“Before I could go any further, I had to consider the libretto. You can’t just look in the phone book and find a librettist! I was at a concert in Philadelphia, where a work of mine was being performed. As luck would have it, at the cocktail reception following the concert, I met the poet Miriam Seidel, who recently had finished writing the libretto for an opera about Nikola Tesla. I told her about my opera, and I felt a connection, a sort of electricity, as I was talking with her. I sensed a flexibility and an openness that I found attractive, so I approached Crawford about having Miriam write the libretto for the opera, and he agreed. Crawford passed away last May, but he was able to hear an early draft of the opera in New York, in January 2011. It is sad that he will not be at the premiere, but I like to think that, although life ends, opera goes on.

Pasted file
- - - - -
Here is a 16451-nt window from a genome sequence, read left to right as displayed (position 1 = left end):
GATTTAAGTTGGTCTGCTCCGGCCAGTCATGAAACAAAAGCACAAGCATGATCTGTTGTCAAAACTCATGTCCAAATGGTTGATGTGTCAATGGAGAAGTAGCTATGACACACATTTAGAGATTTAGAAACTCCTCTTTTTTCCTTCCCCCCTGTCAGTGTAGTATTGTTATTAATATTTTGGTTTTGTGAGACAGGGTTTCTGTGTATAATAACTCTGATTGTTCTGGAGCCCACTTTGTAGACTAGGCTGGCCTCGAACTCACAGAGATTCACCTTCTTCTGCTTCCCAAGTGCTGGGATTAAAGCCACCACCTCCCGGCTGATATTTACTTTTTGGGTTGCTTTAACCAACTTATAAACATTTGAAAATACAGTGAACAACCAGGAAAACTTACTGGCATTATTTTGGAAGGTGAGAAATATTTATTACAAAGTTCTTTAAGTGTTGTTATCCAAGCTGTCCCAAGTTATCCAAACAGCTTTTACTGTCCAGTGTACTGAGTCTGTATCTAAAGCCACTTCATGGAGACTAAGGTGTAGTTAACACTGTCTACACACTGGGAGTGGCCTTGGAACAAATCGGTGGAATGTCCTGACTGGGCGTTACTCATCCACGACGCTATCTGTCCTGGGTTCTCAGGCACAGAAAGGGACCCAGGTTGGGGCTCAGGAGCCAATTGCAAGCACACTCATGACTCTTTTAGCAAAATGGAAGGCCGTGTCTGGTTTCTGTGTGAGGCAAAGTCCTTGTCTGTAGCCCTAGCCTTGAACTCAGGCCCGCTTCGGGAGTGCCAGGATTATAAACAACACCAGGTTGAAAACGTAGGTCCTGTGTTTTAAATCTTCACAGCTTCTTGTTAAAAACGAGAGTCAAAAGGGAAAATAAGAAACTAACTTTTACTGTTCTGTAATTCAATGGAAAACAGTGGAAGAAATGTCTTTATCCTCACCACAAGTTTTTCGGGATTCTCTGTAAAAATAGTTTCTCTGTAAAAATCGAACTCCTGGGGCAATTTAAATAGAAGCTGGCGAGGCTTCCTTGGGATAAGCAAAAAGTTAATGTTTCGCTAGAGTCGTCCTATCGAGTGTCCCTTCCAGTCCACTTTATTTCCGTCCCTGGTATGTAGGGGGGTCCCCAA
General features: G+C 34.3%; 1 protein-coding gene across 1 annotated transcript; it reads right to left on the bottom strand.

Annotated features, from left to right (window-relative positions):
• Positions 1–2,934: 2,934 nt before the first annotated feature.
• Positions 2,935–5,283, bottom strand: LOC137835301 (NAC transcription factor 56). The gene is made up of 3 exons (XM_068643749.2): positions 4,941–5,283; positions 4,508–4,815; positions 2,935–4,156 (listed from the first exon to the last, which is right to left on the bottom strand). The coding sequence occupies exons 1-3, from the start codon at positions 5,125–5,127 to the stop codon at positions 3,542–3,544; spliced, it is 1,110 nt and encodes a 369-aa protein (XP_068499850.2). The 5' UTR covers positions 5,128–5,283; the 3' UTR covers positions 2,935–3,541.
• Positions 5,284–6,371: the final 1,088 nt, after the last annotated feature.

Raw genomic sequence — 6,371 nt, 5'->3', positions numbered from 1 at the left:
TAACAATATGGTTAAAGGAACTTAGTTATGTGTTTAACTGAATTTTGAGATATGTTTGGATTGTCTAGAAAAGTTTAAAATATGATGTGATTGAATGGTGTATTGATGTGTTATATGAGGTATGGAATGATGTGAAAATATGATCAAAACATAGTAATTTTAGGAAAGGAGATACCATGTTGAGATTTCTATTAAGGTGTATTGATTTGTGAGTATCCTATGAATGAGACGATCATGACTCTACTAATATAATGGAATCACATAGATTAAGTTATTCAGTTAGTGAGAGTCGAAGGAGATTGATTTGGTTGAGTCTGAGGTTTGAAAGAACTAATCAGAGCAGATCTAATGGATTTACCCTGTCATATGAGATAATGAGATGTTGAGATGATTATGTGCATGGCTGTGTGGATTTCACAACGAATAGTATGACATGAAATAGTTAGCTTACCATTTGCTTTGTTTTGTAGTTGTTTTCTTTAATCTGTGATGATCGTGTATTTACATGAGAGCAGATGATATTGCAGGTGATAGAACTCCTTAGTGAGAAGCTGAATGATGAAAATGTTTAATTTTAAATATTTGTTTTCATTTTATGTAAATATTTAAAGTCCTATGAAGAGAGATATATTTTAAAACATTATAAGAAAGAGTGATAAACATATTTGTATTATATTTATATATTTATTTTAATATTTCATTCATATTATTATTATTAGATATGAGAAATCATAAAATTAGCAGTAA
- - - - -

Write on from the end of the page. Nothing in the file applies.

“The libretto started to take shape. Initially, it was just a mythological story of the contest between Pan and Apollo, judged by Tmolos, the mountain god, and witnessed by Midas. It was great, but it was kind of frozen in time. Something big was missing. I wanted a modern element in the story. As a composer, I am interested in the past, but I also am interested in the present. This being an opera, I suggested to Miriam that maybe we could add a modern love story, and also address the clash between traditional Turkish and American cultures. What if we added a present day composer of serious music, who has a pop diva girlfriend? Like every couple, they don’t agree on everything, and they are envious of each other, in different ways. They understand each other, but not fully. They could be tourists. What if they go to Turkey, and visit the mosaics at Sardis depicting the contest between Pan and Apollo? Theo, the composer, has a commission to complete, and he is there trying to find ideas for his next piece. His pop diva girlfriend, whose name is Annie, is more spontaneous, and she wants him to experience the site from her perspective. The present and the legendary past intersect; Annie gets lost and finds herself in the middle of the contest between the two gods. We added the character of a Turkish guide, who turns out to be Midas. This is the direction in which the libretto went.